All of the irregular armed groups in the Colombian conflict impose harsh discipline. They frequently kill children for acts of disobedience and infractions of rules that are considered very serious.
Disciplinary procedures vary, however. The FARC-EP and the UC-ELN hold "war councils," procedures in which each member of the front votes on whether the accused should be put to death or given a lesser punishment. Human Rights Watch found no evidence that guerrillas can guarantee the fair trials required by international humanitarian law. Indeed, neither group makes any serious attempt to argue that their trials satisfy these conditions. In fact, these are summary executions dressed up as judicial procedures and are abhorrent violations of international humanitarian law.209
The paramilitaries hold no such hearings. Decisions on punishments appear to be taken solely by commanders in consultation with their superiors.
In FARC-EP camps, children receive instruction in guerrilla regulations as part of their basic training. Violating the rules can mean the application of a graded scale of punishment. Ultimately, children may face an ignominious execution at the hands of a comrade no older than they.
Discipline in the FARC-EP is particularly strict, suggesting strongly that the abuses committed by guerrillas, including children, are the result of specific orders that have been carried out and are not the product of misconduct. According to the children we interviewed, regulations affected almost every aspect of their daily lives, including the most intimate feelings. A commander's permission is required to have sex with a fellow guerrilla or to establish a more permanent relationship. Doing these things without authorization is a punishable offense.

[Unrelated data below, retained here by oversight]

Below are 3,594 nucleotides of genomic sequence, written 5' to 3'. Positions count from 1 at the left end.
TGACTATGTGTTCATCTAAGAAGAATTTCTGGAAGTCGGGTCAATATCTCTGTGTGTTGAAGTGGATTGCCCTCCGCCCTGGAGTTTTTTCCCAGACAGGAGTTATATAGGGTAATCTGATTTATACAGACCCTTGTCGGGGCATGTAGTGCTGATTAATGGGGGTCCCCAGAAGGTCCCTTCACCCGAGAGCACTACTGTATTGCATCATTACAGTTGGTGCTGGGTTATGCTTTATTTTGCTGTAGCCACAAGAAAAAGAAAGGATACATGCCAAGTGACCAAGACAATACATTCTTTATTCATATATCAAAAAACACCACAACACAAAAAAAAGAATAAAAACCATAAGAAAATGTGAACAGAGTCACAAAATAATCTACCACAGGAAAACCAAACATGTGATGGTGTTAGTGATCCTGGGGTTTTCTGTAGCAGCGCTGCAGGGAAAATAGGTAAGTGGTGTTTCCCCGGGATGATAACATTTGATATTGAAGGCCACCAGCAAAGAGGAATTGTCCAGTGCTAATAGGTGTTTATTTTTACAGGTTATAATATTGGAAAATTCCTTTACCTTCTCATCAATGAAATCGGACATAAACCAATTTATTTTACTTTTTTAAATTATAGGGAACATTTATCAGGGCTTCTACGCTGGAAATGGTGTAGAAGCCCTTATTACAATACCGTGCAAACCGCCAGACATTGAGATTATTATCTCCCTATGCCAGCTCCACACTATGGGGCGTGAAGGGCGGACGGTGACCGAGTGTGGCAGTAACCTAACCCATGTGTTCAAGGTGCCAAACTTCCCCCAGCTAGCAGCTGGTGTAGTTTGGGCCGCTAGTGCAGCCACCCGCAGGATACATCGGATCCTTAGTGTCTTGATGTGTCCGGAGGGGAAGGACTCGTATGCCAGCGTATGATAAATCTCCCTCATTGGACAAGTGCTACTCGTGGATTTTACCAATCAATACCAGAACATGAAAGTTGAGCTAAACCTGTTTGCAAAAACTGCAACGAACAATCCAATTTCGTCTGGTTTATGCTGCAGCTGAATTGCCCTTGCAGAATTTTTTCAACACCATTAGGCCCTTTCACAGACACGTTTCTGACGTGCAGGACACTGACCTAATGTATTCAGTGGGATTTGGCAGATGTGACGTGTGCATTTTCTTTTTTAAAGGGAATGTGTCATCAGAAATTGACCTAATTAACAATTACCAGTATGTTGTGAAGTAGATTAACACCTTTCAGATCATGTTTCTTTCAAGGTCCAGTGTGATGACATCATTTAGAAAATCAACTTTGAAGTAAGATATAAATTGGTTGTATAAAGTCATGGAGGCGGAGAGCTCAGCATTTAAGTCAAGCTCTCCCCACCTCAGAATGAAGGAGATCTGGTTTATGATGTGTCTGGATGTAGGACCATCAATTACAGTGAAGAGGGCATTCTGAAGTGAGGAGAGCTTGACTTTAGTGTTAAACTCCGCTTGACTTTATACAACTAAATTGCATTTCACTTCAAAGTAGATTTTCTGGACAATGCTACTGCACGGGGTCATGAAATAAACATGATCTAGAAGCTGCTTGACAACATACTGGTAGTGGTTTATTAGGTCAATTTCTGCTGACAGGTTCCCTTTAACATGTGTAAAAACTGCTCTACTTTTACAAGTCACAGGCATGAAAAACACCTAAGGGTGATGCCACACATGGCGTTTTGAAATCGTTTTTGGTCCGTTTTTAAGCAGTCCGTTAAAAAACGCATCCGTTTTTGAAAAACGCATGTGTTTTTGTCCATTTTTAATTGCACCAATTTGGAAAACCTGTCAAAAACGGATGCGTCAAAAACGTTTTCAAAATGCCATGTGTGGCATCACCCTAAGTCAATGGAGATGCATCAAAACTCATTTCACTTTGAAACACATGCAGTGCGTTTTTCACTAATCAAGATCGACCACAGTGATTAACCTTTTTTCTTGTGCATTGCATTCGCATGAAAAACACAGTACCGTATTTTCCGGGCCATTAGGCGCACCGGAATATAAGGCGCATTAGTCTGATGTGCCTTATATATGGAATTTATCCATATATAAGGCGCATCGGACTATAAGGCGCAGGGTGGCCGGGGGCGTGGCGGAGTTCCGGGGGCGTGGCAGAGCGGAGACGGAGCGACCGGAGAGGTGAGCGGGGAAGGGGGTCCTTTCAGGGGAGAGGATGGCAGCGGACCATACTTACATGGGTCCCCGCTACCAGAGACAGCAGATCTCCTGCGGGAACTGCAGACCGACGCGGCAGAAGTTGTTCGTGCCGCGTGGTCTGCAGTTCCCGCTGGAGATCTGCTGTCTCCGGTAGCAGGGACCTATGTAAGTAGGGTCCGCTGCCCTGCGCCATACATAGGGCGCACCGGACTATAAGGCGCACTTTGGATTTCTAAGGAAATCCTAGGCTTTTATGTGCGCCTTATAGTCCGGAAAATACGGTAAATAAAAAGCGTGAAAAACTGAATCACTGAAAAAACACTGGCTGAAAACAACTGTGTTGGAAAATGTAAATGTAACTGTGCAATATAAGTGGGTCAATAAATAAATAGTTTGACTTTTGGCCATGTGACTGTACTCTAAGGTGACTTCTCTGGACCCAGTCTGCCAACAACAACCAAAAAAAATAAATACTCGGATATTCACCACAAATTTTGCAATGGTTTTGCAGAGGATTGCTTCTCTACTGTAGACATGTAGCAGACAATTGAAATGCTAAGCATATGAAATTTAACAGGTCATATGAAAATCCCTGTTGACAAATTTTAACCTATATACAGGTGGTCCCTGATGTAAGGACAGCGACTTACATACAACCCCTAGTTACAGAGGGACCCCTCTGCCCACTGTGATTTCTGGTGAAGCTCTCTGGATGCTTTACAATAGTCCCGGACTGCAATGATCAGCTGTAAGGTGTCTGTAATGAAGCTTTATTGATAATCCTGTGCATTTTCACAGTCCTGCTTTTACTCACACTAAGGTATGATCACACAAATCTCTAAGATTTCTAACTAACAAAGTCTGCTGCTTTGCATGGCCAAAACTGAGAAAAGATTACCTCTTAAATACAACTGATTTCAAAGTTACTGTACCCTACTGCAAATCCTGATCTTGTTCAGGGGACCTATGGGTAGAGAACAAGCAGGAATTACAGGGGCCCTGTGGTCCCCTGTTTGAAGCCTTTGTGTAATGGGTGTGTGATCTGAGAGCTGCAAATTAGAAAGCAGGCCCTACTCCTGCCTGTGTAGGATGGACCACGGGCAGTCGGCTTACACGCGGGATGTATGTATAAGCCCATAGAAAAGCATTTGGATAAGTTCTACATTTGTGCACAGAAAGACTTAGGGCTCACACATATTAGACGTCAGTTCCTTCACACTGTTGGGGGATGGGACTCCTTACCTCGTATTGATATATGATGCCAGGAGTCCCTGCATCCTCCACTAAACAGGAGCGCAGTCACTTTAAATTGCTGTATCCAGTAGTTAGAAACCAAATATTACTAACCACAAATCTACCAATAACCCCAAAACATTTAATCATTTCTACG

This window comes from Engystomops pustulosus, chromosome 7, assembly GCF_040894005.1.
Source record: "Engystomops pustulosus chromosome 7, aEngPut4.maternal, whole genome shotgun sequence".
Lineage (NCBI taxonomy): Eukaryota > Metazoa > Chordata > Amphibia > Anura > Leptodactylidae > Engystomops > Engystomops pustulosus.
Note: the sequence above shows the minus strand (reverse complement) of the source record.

The FARC-EP prohibits unruly conduct by its fighters especially when they are among the civilian population. Robbery, extortion, threats, sexual abuse, and the irresponsible use of firearms can be capital offenses. Drugs are strictly forbidden. The children's accounts reinforce the impression that the FARC-EP is a highly vertical, organized, and disciplined military force.
Child combatants are obliged to perform arduous physical chores as punishment for disobedience or minor infractions of discipline. They dig garbage pits, latrines, or trenches for days on end; clear forest; carry piles of wood; and perform kitchen duties.
Ómar, from the FARC-EP's 26th front in Meta, had problems keeping awake on guard duty. Caught asleep the first time, he was made to dig a twenty-meter urinal. The second time he had to dig a fifty-meter-long trench. The third time, he was given twenty days of kitchen chores. Had this happened when the company was on the move or in combat, he would have faced a war council and a firing squad, he told Human Rights Watch.211